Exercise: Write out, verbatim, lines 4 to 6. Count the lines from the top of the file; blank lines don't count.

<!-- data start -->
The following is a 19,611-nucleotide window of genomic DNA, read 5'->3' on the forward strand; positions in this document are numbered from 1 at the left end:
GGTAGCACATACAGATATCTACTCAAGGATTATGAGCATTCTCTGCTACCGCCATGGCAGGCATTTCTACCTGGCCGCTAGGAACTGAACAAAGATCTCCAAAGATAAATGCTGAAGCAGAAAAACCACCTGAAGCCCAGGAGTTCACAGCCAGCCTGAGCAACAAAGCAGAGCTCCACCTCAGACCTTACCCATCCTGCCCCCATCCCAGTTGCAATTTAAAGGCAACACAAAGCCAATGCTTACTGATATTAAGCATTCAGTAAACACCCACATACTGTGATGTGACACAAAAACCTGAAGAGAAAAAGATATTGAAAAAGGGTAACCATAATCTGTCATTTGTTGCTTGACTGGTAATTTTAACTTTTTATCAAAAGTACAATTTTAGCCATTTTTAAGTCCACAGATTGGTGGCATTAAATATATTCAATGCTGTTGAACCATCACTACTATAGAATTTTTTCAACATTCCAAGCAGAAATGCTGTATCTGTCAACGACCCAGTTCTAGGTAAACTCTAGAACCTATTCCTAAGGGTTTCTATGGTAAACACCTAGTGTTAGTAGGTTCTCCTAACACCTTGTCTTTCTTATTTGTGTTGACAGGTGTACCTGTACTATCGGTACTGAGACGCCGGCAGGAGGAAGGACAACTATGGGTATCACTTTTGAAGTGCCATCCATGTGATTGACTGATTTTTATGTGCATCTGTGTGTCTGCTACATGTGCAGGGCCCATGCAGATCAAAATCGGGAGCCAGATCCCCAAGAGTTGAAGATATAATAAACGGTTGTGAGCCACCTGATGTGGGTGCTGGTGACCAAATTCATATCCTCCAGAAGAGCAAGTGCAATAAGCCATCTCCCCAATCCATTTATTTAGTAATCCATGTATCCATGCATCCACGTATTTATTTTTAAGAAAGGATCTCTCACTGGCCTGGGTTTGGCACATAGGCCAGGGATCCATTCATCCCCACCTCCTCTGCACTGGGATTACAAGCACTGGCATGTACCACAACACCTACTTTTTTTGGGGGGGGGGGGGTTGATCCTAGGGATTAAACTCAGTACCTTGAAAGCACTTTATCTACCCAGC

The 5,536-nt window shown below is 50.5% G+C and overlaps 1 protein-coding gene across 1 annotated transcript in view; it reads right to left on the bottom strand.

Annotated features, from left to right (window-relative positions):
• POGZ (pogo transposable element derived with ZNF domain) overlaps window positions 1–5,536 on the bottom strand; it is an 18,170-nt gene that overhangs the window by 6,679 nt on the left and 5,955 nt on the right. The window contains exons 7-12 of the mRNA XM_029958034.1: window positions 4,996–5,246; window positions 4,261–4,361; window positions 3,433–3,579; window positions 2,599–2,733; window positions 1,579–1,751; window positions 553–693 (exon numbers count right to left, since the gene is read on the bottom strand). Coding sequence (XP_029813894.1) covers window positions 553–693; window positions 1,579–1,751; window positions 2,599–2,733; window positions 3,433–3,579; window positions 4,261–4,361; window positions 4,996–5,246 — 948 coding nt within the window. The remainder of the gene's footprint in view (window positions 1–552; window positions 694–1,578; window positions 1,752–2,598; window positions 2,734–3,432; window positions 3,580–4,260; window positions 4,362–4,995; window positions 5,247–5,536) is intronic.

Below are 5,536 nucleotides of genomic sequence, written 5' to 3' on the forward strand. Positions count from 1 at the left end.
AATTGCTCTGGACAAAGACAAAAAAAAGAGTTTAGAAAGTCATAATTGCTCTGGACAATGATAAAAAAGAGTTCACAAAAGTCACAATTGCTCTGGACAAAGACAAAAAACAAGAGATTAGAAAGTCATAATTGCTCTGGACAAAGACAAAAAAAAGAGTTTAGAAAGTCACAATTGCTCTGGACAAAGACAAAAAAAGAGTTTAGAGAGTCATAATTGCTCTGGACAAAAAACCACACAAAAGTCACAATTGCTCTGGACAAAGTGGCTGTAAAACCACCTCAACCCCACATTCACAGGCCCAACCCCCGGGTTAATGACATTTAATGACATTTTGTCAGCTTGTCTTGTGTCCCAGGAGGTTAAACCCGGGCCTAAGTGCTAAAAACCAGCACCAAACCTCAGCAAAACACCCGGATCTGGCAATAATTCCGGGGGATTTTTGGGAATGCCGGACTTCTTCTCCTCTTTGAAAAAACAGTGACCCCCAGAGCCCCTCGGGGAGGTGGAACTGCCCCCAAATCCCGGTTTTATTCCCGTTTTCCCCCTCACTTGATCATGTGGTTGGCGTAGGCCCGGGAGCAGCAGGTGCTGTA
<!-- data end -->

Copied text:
Annotated features, from left to right (window-relative positions):
• POGZ (pogo transposable element derived with ZNF domain) overlaps window positions 1–5,536 on the bottom strand; it is an 18,170-nt gene that overhangs the window by 6,679 nt on the left and 5,955 nt on the right. The window contains exons 7-12 of the mRNA XM_029958034.1: window positions 4,996–5,246; window positions 4,261–4,361; window positions 3,433–3,579; window positions 2,599–2,733; window positions 1,579–1,751; window positions 553–693 (exon numbers count right to left, since the gene is read on the bottom strand). Coding sequence (XP_029813894.1) covers window positions 553–693; window positions 1,579–1,751; window positions 2,599–2,733; window positions 3,433–3,579; window positions 4,261–4,361; window positions 4,996–5,246 — 948 coding nt within the window. The remainder of the gene's footprint in view (window positions 1–552; window positions 694–1,578; window positions 1,752–2,598; window positions 2,734–3,432; window positions 3,580–4,260; window positions 4,362–4,995; window positions 5,247–5,536) is intronic.

Below are 5,536 nucleotides of genomic sequence, written 5' to 3' on the forward strand. Positions count from 1 at the left end.